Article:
by Christopher C. Barron

Think twice about college if you want a profitable IT career

May 25, 2017
CareersIT Skills

College may not be a prerequisite for these jobs or even convey the prestige that it once did to candidates. Coupling that with today's price tag for a degree and many people are considering alternate means for entering the field.

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How many of us working in technology grew up with the belief that the path to success begins with a college degree?  It was said so often in the 60 years between the end of World War 2 and Y2K that many young adults considered college a necessary extension of primary school. Yet there was also a payback for those that earned their degrees. According to this survey which came out in January, workers with college degrees made an astounding 56 percent more (on average) than those without. That’s down from a similar study in 2011 that put the gap higher at 84 percent.

With both folklore and empirical evidence pointing to degrees being the best way to achieve the maximum financial success, why would anyone recommend avoiding college?

In the world of technology the rules change at the speed of light.

Manage your career like a project

Most of us know enough about project management to agree that we’d never start work without at least a set of requirements and an ROI calculation. Why would these same rules not apply to career decisions?

Start by taking a look at the jobs in IT being listed by employers today. By closely reviewing the requirements of the positions posted by many premier employers one can see a definite trend of preference towards domain-specific knowledge over formal education. In other words, employers are specifically emphasizing their desire for skills that show the ability to get the job done over the need for formal education. From a practical perspective, when a hiring manager needs to find a person who can successfully migrate an internal data center into an Amazon cloud environment, an insightful candidate will focus attention on how she will do that (and has done it in the past). A candidate with a prestigious Ivy League degree may get an interview but without demonstrated practical experience he will be viewed as an inferior candidate.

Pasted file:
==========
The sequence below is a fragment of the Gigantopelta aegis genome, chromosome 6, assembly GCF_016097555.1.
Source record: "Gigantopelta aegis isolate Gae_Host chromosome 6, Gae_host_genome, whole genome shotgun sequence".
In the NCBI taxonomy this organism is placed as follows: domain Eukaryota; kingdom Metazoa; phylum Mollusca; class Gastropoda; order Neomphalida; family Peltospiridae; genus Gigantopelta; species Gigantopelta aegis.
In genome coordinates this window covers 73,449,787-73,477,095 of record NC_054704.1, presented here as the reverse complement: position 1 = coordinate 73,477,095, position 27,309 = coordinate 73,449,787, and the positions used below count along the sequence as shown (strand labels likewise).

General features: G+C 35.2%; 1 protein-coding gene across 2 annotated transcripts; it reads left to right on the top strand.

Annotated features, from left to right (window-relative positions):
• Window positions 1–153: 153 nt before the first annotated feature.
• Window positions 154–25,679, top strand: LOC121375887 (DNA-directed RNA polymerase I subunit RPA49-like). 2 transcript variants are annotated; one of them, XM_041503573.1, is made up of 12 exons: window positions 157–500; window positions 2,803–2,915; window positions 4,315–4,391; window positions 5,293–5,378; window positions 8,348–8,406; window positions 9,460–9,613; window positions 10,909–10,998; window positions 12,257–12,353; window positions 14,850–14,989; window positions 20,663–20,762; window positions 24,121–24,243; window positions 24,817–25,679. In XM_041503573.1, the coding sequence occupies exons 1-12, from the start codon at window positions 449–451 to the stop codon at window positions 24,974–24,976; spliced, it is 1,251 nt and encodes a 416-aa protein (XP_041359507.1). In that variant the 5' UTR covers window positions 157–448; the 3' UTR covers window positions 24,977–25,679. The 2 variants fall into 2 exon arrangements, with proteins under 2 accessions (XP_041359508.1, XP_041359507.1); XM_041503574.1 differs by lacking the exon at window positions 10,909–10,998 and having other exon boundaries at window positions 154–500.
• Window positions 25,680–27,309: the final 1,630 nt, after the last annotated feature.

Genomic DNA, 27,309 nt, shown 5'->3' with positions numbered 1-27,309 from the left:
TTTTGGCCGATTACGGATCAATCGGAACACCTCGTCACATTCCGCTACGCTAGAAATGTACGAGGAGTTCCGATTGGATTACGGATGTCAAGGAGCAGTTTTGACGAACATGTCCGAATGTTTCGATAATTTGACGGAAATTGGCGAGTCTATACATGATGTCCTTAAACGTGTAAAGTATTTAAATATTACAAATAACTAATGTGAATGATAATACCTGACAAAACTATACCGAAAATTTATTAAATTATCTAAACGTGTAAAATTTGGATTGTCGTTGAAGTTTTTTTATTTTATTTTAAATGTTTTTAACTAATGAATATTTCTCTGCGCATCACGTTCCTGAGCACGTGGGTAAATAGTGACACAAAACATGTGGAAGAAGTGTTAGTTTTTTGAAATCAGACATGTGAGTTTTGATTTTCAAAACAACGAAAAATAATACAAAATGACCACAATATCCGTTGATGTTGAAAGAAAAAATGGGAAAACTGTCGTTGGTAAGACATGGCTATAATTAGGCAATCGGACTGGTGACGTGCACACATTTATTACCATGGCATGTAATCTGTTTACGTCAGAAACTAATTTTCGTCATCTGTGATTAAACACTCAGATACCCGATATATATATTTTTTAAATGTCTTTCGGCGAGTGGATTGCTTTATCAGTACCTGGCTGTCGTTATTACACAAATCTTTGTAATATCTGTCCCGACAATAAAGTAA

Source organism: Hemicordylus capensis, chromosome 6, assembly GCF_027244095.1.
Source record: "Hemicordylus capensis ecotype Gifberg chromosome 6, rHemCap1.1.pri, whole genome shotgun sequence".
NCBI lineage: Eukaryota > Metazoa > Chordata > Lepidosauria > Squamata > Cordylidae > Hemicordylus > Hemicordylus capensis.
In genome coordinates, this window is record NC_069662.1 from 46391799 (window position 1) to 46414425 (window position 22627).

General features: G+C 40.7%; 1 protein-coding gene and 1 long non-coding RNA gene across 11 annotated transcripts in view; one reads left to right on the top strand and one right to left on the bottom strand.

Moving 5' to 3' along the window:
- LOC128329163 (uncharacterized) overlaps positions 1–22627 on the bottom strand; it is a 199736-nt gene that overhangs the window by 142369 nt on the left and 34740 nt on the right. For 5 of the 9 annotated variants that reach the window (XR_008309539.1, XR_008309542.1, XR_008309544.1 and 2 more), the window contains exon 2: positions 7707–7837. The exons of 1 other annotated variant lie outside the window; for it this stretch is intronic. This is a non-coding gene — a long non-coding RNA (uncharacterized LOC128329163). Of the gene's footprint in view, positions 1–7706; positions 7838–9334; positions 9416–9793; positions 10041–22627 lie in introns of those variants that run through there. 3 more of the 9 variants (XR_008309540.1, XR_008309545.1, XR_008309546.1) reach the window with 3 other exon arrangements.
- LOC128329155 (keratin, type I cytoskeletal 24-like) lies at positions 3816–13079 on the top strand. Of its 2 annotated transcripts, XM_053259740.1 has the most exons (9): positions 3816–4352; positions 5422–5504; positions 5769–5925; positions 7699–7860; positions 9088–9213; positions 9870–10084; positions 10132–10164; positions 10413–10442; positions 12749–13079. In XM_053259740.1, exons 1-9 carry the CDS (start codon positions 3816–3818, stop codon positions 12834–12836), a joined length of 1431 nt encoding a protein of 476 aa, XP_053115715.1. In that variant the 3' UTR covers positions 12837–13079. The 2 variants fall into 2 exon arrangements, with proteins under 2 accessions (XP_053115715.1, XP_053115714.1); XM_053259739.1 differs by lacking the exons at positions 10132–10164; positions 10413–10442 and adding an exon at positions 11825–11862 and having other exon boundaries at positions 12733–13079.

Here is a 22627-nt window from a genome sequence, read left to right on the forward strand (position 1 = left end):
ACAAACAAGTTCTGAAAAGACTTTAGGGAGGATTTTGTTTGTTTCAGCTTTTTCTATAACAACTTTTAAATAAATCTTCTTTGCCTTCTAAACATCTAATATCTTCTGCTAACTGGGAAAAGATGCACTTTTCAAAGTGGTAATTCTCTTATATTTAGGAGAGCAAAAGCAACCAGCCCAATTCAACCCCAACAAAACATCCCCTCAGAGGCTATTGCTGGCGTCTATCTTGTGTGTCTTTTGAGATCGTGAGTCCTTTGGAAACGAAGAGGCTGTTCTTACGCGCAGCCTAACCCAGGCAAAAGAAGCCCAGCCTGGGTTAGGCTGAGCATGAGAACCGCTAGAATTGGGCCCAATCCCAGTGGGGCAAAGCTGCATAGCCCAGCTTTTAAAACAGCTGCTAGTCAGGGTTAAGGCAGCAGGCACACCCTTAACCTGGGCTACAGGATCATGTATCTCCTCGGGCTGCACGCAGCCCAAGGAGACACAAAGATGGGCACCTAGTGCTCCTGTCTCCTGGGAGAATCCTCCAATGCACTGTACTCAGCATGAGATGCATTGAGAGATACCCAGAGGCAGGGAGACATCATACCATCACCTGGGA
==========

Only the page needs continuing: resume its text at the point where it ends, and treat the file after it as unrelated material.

The cost of a four year undergraduate college degree today in the United States will range from $80,000 to as much as $300,000. That huge investment should yield a big return in order to justify the effort and expense. Applying the simple concept of a payback period, an average graduate is looking at 15 to 25 years of payments to cancel the debt. According to statistics that came out at the end of 2016, 40 percent of young adults in the United States today still live with their parents. Well over 75 million millennials are struggling with student loan debt.

If jobs today are not requiring college degrees as a prerequisite for consideration does the investment in a degree to earn an IT position justify the cost? In many cases, the answer is “not likely.”

IT has become a practical discipline

In many ways the influx of H1-B workers over the years has eroded the value of formal degrees in the IT field. Most workers from places like India have one, if not multiple, college diplomas. But for several reasons, American HR teams have found it difficult to verify foreign education. Consequently, IT managers have migrated towards using direct observational criteria in determining the contributions and relative value of all employees.

The level and quality of education earned by tech workers has an effect on career progression, especially on the management track. Yet with the average tenure of an employee in this field hovering at just under three years (the lowest of any professional discipline), there is little time for credentials to have much of an impact.